Determining the order of priority for the most important fire safety measures in a building is not an easy task. Some, when asked, may identify the alarm systems as the most important, others, the fire exit signs; however, all safety measures identified during a fire risk assessment should be given equal presidency, such measures include:
- A means of detecting a fire, such as automatic detectors
- A fire alarm to alert anyone within the vicinity of the outbreak
- A fire action plan of which everyone is aware
- Clear, unobstructed escape routes with correct signage
- Doors and partitioning which are capable of keeping escape routes clear from smoke and fire before the premises can be evacuated
- A roll call and emergency services summoning procedure
However, often over-looked in fire safety planning is the use of emergency lighting. This may be because it cannot be included in the above list as it is a “facilitator”, meaning it underpins all other measures and procedures and so can’t be listed in an order of importance.
When a fire risk assessment is carried out, the qualified assessor will take into account all aspects of fire safety within the premises which includes, how and between what hours the building is used, the construction of the building, the amount of people within the building at any one time, the likelihood of ignition and the amount of vulnerable occupants of the premises.
New buildings will need to have a fire risk assessment carried out as soon as possible after they become occupied and the emergency lighting of the premises should be planned at design stage. Alongside this, emergency escape routes should be plotted, fire safety equipment sites should be planned and emergency lighting placement should be considered.
On existing premises, a fire risk assessment will generally involve an inspection of any existing emergency lighting and could include recommendations for improvements and a plan for installation of extra luminaires. If there is a high level of concern around the performance or absence of emergency lighting around a premises then it may be recommended that an emergency lighting survey be carried out by a qualified individual. Also within existing buildings, any changes in layout or hours of use will call for an additional assessment as a new layout may, for example, bring about a loss of natural light within the building and extending occupation hours into the night will obviously mean that the building is in use during hours of darkness.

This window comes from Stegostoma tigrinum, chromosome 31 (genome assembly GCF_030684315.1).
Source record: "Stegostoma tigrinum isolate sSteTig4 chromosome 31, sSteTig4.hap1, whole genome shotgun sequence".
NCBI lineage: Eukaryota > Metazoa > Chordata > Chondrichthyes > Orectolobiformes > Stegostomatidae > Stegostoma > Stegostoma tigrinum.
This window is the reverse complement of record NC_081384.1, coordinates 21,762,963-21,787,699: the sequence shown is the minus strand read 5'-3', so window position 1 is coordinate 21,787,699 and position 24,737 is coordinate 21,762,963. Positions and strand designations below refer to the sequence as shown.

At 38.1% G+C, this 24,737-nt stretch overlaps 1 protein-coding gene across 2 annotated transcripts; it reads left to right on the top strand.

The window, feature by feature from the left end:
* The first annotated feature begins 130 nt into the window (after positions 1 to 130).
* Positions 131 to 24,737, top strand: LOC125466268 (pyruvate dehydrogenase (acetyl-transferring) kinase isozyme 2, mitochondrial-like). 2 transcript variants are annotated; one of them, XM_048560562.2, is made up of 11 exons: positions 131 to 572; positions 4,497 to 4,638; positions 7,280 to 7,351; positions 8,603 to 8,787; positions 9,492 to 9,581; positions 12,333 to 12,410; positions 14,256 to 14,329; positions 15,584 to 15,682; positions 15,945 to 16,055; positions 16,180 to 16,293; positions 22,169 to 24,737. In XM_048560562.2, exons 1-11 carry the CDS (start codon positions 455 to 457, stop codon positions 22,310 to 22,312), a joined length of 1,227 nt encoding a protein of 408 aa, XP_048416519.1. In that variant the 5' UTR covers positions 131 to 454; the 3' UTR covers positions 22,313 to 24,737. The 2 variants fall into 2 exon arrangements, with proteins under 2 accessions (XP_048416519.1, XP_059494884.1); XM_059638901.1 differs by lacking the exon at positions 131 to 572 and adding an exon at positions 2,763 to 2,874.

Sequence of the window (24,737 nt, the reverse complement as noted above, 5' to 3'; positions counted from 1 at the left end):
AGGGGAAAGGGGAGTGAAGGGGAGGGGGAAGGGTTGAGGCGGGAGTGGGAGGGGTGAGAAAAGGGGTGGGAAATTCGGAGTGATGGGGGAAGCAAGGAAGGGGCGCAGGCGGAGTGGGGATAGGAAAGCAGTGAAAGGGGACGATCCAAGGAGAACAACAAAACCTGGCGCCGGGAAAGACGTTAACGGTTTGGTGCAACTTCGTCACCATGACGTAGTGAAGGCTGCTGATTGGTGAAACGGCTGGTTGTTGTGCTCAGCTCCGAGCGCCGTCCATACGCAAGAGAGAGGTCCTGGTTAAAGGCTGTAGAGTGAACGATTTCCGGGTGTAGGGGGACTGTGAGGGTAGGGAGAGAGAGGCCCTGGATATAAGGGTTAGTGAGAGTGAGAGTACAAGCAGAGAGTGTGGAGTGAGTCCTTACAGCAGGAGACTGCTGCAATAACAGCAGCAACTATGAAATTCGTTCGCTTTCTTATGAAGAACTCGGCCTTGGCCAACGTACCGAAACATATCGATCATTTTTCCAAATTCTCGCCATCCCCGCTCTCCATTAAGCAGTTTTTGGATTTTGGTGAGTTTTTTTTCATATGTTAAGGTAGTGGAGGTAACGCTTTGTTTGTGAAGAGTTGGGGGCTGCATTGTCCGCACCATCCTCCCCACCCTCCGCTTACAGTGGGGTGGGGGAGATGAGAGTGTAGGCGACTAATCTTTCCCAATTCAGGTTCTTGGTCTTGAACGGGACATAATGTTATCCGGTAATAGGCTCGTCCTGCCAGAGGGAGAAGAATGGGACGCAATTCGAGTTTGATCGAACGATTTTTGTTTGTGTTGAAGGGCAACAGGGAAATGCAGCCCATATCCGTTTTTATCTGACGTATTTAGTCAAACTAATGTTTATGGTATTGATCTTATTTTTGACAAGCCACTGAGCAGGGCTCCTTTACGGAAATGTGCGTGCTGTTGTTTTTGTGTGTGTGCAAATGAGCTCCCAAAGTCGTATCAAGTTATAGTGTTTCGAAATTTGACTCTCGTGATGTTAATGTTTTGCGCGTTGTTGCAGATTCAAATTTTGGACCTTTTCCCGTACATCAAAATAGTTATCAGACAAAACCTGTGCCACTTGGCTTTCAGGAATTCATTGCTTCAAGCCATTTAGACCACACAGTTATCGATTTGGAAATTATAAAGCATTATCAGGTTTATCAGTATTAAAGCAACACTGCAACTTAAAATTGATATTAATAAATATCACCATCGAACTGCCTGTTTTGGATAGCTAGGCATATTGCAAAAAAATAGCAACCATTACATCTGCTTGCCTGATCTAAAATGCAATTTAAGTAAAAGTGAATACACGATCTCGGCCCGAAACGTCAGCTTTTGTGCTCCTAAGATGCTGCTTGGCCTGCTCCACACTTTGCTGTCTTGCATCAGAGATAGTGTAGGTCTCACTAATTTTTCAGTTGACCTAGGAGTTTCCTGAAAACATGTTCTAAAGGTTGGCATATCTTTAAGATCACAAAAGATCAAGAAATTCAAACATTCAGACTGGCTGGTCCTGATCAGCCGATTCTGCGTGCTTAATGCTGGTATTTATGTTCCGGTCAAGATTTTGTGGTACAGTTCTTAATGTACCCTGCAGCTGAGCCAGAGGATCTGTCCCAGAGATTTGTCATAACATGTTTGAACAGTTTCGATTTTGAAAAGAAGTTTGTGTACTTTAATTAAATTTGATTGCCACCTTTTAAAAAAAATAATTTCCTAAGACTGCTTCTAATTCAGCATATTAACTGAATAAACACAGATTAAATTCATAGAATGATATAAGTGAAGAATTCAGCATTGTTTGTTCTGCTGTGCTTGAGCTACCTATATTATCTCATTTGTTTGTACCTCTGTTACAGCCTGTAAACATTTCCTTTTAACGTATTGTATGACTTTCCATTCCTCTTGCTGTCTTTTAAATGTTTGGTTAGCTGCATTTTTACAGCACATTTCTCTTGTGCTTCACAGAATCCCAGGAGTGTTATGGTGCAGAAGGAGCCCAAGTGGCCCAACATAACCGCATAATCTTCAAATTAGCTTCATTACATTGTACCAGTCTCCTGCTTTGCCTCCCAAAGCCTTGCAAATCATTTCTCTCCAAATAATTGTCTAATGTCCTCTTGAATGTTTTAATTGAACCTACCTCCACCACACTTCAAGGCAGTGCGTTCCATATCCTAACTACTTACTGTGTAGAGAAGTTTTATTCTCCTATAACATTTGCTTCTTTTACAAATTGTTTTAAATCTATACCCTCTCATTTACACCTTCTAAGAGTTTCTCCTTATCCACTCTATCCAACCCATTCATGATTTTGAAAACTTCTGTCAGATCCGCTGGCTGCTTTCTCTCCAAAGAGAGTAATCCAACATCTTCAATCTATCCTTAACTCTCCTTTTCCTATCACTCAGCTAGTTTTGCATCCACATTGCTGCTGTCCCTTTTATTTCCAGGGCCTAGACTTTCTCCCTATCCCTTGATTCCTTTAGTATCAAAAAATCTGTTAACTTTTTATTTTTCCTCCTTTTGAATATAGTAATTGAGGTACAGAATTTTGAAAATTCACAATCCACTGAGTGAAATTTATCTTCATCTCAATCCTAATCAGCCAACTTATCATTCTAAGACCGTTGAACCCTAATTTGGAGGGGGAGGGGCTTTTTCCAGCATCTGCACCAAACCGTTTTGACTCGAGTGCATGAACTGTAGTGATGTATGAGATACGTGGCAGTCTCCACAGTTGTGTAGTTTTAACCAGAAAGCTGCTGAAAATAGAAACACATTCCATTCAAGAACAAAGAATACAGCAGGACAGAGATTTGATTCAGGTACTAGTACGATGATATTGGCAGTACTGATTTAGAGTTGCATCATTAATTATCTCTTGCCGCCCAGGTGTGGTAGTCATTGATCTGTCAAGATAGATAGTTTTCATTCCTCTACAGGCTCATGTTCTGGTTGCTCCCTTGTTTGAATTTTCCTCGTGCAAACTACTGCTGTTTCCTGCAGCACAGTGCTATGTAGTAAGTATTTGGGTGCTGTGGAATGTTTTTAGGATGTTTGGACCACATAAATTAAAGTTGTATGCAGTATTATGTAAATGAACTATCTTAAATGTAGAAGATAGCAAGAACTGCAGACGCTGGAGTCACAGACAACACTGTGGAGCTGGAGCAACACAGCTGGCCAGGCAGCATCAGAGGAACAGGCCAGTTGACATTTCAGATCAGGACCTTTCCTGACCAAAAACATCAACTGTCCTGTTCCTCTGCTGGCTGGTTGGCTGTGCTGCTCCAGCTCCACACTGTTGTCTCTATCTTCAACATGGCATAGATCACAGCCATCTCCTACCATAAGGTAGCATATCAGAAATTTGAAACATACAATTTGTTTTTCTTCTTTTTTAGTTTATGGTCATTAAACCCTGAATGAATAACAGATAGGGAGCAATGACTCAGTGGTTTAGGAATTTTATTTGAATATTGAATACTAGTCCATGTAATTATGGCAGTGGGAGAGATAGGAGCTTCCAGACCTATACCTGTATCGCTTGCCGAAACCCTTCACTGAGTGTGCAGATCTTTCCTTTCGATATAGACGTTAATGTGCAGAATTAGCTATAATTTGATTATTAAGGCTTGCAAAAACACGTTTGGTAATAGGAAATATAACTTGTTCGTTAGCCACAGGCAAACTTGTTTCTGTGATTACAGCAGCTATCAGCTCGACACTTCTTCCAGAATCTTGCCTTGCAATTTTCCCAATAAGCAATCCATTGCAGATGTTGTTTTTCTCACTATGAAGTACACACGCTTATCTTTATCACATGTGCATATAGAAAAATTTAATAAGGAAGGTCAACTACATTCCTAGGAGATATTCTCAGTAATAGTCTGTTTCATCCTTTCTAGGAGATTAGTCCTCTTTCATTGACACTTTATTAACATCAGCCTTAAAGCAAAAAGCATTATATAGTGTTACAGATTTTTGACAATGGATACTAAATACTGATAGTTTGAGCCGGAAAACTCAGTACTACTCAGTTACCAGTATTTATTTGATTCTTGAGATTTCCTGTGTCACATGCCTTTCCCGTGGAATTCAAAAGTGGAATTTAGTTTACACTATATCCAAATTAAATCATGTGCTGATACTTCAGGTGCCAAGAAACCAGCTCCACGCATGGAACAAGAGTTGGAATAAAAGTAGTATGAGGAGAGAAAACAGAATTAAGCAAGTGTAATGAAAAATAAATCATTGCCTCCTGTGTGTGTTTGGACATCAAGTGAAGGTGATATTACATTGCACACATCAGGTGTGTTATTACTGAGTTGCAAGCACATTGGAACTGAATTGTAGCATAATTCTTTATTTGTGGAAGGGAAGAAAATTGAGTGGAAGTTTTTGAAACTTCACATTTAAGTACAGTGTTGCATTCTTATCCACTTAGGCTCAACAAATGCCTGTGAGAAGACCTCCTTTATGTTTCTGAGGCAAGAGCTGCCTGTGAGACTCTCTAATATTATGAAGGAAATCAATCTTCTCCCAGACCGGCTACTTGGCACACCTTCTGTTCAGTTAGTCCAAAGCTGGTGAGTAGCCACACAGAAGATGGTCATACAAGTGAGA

Currently, UK recommendations for emergency lighting are modelled primarily on National Building Regulations and fire safety legislation. Guidance stemming from these regulations and legislations also extends to include a number of British and European standards. However, it is the British Standard 5266-1: 2011 “Code of Practice for the Emergency Escape Lighting of Premises” which offers the most appropriate guidance for most emergency lighting systems and as such, this code is generally quoted as the benchmark standard for emergency escape lighting for both new builds and existing premises.
Emergency lighting is provided for use when the power supply to a building’s normal lighting fails; this means that any emergency luminaires must have their own, secondary power supply. This may be a central supply from a generator or batteries but will commonly come in the form of self-contained units where batteries and charging units are contained within the light itself.